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Aki Kaurismaki's Proletariat Trilogy: Eclipse Series 12 (Shadows in Paradise / Ariel / The Match Factory Girl) (The Criterion Collection)


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The poignant, deadpan films of Aki Kaurismäki are pitched somewhere in the wintry nether lands between comedy and tragedy. And rarely in his body of work has the line separating those genres seemed thinner than in what is often identified as his “Proletariat Trilogy,” Shadows in Paradise, Ariel, and The Match Factory Girl. In these three films, something like social-realist farces, Kaurismäki surveys the working-class outcasts of his native Finland with detached yet disarming amusement. Featuring commanding, off-key visual compositions and delightfully dour performances, the films in this triptych exemplify the talents of a unique and highly influential film artist.

THREE-DISC BOX SET INCLUDES: Shadows in Paradise (1986) Ariel (1988) The Match Factory Girl (1990)


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Amazon.com: 9 reviews
23 of 26 people found the following review helpful
Well It's About Time!!! July 20 2008
By Peter Mattsson - Published on Amazon.com
I must say I've been crossing my fingers, lighting candles and doing voodoo mojo ceremonies in the hope that when these titles are finally released Stateside that they would be in Criterion Collection editions. And here they come! Aki Kaurismäki's three best films in one box! Oh, joy! Even though I spent an obscene amount of US dollars to obtain these and the rest of his oeuvre as standard (Region 2) Finnish imports, I will get this as well. Nothing beats a lovingly curated and assembled Criterion box set!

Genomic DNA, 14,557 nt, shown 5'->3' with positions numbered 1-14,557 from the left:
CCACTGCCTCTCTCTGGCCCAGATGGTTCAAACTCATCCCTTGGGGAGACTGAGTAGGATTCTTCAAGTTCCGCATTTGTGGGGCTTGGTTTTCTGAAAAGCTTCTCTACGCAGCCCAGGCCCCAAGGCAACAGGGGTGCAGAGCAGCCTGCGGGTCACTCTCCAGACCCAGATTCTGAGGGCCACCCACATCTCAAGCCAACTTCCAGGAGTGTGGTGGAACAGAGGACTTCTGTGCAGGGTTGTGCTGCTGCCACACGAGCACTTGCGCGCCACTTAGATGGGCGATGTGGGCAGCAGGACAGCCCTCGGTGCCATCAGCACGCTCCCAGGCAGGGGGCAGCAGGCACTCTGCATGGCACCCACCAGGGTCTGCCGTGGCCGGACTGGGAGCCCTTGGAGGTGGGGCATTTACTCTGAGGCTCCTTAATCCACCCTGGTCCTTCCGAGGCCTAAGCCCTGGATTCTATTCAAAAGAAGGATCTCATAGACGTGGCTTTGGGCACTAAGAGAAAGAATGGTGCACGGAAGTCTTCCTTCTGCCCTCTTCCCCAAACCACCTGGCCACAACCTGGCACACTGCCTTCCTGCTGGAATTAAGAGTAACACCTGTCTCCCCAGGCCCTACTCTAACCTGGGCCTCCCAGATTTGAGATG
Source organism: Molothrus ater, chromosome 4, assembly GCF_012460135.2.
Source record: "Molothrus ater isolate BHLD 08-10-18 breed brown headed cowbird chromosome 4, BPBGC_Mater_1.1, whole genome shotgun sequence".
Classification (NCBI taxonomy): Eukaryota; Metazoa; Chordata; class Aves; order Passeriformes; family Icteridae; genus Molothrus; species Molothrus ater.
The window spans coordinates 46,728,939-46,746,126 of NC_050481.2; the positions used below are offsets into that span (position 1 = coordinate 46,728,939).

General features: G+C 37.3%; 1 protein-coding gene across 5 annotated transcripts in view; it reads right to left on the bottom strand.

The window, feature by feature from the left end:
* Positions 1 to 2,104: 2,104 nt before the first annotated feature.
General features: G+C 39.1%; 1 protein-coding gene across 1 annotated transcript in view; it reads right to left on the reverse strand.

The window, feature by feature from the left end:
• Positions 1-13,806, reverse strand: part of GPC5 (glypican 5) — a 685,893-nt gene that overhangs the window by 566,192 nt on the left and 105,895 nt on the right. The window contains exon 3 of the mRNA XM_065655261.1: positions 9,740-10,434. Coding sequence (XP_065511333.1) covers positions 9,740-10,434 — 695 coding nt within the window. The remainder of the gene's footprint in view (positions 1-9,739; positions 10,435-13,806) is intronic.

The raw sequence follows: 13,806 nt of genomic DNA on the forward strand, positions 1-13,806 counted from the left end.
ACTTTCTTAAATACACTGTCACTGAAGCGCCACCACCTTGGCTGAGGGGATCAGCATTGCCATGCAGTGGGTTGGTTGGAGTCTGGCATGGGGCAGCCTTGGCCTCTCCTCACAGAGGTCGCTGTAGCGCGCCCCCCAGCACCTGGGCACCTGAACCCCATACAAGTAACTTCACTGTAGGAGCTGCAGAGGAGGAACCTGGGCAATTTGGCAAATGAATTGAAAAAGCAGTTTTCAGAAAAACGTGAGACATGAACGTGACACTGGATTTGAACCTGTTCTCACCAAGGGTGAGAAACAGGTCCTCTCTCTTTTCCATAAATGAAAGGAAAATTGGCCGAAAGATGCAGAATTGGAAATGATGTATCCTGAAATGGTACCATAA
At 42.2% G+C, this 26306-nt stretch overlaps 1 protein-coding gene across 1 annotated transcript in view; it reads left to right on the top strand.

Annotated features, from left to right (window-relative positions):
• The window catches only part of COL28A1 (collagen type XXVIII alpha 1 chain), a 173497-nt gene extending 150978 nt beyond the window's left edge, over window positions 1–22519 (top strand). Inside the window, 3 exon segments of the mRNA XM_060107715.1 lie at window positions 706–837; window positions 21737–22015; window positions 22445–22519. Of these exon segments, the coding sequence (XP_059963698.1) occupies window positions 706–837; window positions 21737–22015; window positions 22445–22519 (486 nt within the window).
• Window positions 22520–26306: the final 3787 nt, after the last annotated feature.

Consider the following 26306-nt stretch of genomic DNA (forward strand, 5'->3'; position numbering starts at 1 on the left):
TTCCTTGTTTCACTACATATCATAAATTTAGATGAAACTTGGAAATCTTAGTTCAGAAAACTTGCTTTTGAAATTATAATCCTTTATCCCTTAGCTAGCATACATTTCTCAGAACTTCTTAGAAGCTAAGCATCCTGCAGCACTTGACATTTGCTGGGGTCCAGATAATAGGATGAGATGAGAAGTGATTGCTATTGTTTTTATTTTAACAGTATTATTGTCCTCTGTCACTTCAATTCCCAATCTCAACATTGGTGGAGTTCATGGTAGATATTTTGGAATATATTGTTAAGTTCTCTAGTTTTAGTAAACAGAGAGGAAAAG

But is it too much to hope for the rest?
I'll light some candles and do a jig (or better yet, a tango) and see what happens...
9 of 9 people found the following review helpful
Terrific Taciturn Tales Jan. 7 2009
By L. J. Gray - Published on Amazon.com
Verified Purchase
DVD quality for all three is fine, and again very reasonably priced. Widescreen, 16 x9, rich colour.

No culture is more taciturn than that of the Finns.

These films appeal to fans of Mamet scripts that are slowed down, and to fans of Jim Jarmush films.
Jarmush much admires Kaurismaki, and the last episode of his movie "Night on Earth" is a tribute to the director.

If you liked "The Man With No Name" you will like all three of these movies, although for me they are much better, as they are earlier and more simplistic films where "less is more" is well demonstrated.
You probably will dislike these films if you disliked the Oscar nominated "The Man With No Name".

In all of his movies, the story and actors move slow, yet beautifully, in their workers' "low" blue collar world.
Excellent use of color keeps the environment from being visually depressing, and subtle and consistent humor gives hope and uplifts these romances...
yes..all three are romances.
9 of 10 people found the following review helpful